Wednesday, April 1, 2009

Books I read in March

Builders of the Pacific Coast - Lloyd Kahn
A beautiful book full of fabulous pictures. There is some writing but it's the pictures that really make this book! The many photos showcase some of the incredible organic buildings that you find along the North American west coast. Many of the homes are on the tiny islands just off the coast of Canada. Built from driftwood, cedar, recycled materials and imagination these are homes to dream about. The neat thing is these dwellings are mostly not the huge fancy houses (though a few are featured) but small homes built by people who love to build and who are not interested in raking in big bucks. And for many of these builders their chief love in life is actually...surfing! Kahn writes in an intimate chatty style that makes you feel you might have met the builders whose work he showcases - probably on a beach somewhere. And his interest in all things quirky and unusual mean that this reads like a book written by a favourite eccentic uncle... one who takes stunning photos. This is a book to dip into and then lie on a beach in the sun and daydream about.
I Heard the Owl Call My Name - Margaret Craven
I read this in an original beautiful 1967 paperback original version. The cover features iconic artwork in gold and black that reminded me of 1960's Hornsea pottery in the clean simplicity of it's lines.
I picked the book up for free in a community recycling store on the West Coast but would have paid money just for the artwork. It is very much a book of it's time (1967) but surprisingly perceptive about the negative effects of the white man's incursions on First Nations traditions and culture.
A young priest , terminally ill (though he doesn't know it), is assigned to a remote First Nation's village on the NW coast of Canada. Unlike the school teacher he finds there, Mark Brian makes few judgements or assumptions about the people of the village but tries to be open to their customs and way of life. He discovers that the ancient myths and traditions usually passed from generation to generation are being forgotten because the youth of the village are being lured away by the false glamour of life of the big cities - though what they often find there is only trouble and despair.
The writing is sparse and beautiful transmitting a real flavour of the West Coast. The descriptions of the landscape are haunting and the whole book is infused with a deep sense of melancholy, not only because of it's plot but also because it reads like a lament for something already vanishing forty years ago when the book was written and which is now irretrievable.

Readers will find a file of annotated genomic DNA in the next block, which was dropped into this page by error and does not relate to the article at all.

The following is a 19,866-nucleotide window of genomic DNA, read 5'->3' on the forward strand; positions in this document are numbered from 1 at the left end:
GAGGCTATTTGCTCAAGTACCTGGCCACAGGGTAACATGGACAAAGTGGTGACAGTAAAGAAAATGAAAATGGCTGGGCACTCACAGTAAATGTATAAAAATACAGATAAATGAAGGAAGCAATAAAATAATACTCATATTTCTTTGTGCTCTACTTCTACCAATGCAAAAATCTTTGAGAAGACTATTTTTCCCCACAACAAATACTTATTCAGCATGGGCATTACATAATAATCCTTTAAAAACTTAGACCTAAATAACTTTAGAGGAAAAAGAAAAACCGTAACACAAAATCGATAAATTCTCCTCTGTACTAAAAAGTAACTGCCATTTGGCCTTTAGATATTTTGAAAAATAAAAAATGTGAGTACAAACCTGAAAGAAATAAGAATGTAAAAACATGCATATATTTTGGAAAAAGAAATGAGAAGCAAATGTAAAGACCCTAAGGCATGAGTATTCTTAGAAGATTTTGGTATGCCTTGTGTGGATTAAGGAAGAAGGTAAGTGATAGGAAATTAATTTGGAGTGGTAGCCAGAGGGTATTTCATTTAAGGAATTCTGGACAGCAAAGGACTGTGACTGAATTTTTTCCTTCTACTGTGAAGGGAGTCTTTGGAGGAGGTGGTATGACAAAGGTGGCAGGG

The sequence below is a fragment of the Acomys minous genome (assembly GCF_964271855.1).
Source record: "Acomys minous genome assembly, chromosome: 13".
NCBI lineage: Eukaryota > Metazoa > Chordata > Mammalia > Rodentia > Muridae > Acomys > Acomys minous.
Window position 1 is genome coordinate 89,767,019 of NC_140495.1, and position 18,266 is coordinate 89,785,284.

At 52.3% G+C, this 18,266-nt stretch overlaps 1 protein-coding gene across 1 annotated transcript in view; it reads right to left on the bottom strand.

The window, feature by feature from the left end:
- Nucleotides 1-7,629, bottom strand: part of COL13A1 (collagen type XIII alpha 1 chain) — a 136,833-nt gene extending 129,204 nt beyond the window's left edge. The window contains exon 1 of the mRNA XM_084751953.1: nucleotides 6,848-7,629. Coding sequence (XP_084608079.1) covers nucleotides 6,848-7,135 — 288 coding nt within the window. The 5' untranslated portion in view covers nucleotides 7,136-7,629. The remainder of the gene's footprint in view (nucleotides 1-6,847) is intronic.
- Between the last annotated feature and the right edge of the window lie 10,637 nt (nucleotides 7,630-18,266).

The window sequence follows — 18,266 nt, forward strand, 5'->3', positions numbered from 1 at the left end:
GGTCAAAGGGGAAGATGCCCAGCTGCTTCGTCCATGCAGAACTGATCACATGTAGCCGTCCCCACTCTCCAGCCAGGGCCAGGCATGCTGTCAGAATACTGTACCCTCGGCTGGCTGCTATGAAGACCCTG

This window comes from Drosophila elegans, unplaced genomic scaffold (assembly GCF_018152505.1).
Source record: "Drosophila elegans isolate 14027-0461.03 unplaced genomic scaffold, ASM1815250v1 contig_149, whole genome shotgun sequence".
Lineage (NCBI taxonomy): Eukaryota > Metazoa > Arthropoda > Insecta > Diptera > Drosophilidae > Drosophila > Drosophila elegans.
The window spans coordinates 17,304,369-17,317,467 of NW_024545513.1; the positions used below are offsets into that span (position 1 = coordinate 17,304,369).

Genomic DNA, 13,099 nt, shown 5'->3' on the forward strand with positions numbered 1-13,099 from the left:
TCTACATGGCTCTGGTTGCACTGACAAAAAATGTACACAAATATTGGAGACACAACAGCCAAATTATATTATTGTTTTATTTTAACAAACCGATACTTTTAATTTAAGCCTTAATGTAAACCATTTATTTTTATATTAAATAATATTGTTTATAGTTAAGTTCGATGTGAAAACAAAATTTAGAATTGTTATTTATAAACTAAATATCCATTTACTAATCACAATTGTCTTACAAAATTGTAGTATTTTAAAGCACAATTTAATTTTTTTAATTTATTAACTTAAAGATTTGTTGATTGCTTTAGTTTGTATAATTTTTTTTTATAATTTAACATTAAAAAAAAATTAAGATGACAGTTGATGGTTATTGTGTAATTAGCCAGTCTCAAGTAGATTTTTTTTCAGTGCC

As L.P. Hartly said, "the past is a foreign country, they do things differently there".
The Life of The Skies : Birding at the End of Nature - Jonathan Rosen
I started this one and got about a third of the way through and stalled. I'm going to see if it grabs me again in April and if I finish it I'll review it then.
I'm not a birder (despite the number of birding books in my April reading so far) but my dad I'm reading these books to see if I think he might like them! This way I can get a head start on my Christmas shopping!
Ja No Man - Richard Poplak
I really liked this book which is an account of a middle-class white boy's childhood and adolescence in 1970's/80's South Africa. Poplak brilliantly steers a line between hilarity and poignancy and recreates just how unlikely and surreal everyday life there could be. He highlights the absurdities of the aparthaid sytem and the politicians who created and perpetuated it, shedding light on the political realities of a brutal regime through his often ridiculous stories of the events of his boyhood. So much of his experience is familiar to anyone who grew up in Western Society in the 1980's (the music, the clothing, the TV shows) and yet the undercurrents of a repressive and psychotic government make his experience oddly alien. This was a fascinating book.
If you like Cry the Beloved Country by Alan Paton, Don't Let's Go to the Dogs Tonight by Alexander Fuller or Disgrace by JM Coetze ...then try this.
A Raw Mix of Carelessness and Longing - Cecelia Frey